Quoting an earlier court decision, he declared, “It is not forward thinking to force individuals to ‘be an instrument for fostering public adherence to an ideological point of view they find unacceptable.’” 

It is forward thinking to begin by reading the First Amendment as ratified in 1791; to understand the history of authoritarian government as the Founders then knew it; to confirm that history since then shows how relentless authoritarian regimes are in their attempts to stifle free speech; and to carry those lessons onward as we seek to preserve and teach the necessity of freedom of speech for the generations to come.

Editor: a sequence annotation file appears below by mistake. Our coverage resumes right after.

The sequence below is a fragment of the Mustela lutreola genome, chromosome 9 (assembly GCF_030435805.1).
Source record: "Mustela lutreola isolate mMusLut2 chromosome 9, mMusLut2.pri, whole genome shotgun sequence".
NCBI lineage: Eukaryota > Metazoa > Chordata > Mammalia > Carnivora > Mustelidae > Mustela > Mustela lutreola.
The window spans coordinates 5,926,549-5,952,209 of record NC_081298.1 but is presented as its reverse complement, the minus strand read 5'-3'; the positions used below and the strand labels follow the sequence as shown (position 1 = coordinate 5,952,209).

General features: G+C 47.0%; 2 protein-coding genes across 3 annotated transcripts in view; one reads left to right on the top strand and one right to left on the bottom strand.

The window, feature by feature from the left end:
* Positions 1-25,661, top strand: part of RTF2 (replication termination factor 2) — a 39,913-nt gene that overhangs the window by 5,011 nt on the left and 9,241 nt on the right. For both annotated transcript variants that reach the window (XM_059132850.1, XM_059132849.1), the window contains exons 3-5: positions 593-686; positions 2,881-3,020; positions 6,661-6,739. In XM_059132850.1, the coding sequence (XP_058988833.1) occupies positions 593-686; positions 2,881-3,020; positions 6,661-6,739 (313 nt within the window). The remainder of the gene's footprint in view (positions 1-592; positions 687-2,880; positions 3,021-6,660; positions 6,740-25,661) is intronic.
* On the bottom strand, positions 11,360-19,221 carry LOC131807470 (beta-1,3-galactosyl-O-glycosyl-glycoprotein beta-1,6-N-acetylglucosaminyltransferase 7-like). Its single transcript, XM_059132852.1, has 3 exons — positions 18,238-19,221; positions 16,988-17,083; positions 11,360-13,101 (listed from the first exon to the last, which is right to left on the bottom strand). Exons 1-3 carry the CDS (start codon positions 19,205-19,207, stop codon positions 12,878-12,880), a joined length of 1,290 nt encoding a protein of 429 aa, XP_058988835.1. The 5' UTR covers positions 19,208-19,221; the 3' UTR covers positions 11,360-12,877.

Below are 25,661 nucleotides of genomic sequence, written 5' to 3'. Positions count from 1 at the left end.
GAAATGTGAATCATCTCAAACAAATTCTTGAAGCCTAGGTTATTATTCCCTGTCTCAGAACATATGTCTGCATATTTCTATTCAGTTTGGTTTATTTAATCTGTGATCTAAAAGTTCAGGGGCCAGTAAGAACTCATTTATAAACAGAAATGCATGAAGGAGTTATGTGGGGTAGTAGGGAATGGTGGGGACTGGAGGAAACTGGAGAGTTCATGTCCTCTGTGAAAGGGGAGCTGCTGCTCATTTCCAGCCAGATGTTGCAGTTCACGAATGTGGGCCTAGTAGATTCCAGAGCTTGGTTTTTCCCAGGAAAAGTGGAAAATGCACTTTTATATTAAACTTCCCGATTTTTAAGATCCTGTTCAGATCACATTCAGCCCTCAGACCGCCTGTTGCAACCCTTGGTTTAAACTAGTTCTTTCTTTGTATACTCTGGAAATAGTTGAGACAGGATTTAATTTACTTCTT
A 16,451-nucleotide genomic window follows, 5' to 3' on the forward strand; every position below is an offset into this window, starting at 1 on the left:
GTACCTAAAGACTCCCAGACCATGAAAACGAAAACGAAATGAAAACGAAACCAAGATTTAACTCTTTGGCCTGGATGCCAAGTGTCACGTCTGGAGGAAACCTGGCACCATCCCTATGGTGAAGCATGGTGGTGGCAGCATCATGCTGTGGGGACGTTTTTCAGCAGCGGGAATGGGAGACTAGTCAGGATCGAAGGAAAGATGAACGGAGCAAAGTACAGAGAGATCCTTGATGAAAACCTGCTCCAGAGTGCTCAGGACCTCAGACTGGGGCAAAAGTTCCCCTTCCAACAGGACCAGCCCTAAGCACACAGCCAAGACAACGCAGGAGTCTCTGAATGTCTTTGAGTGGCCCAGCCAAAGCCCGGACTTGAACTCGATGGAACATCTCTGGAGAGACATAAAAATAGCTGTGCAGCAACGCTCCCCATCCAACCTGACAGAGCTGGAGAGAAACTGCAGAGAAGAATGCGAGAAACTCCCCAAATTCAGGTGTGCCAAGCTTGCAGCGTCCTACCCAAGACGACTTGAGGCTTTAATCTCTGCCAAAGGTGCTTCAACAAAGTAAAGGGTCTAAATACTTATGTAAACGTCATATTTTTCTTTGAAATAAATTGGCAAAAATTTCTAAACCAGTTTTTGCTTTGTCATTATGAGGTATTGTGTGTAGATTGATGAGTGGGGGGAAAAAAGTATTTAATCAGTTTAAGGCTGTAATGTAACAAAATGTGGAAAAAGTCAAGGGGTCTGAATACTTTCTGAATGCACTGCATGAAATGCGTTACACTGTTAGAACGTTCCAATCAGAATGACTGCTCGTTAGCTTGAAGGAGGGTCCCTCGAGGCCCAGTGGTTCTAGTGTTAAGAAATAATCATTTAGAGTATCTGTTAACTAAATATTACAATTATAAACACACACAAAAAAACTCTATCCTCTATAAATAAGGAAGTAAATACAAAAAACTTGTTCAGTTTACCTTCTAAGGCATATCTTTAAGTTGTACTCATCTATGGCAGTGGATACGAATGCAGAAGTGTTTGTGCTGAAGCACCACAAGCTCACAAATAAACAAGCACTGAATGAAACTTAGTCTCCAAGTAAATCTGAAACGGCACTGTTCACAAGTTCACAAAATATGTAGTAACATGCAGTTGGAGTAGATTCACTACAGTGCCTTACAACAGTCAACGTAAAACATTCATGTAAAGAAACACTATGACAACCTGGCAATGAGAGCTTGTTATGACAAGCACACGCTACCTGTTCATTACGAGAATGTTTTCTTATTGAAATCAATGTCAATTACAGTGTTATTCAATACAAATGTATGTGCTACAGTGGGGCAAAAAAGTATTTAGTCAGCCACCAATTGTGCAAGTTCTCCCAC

Governments, he concluded, “must not be allowed to force persons to express a message contrary to their deepest convictions. Freedom of speech secures freedom of thought and belief. This law imperils those liberties.”

Crucial Work, Ongoing Conflict

Pregnancy care centers “offer concrete resources like diapers, formula and baby clothes,” said Catherine Glenn Foster. Her group Americans United for Life issued an amicus brief in the case. “They offer support, encouragement, education and guidance. This is a huge victory for free speech rights, and for all the women who rely upon these centers.”

Others involved firsthand in pregnancy care efforts praised the decision. The decision is “a victory for free speech worth celebrating!” stated Christina Marie Bennett. After serving for years at a local center, she now works for the Family Institute of Connecticut.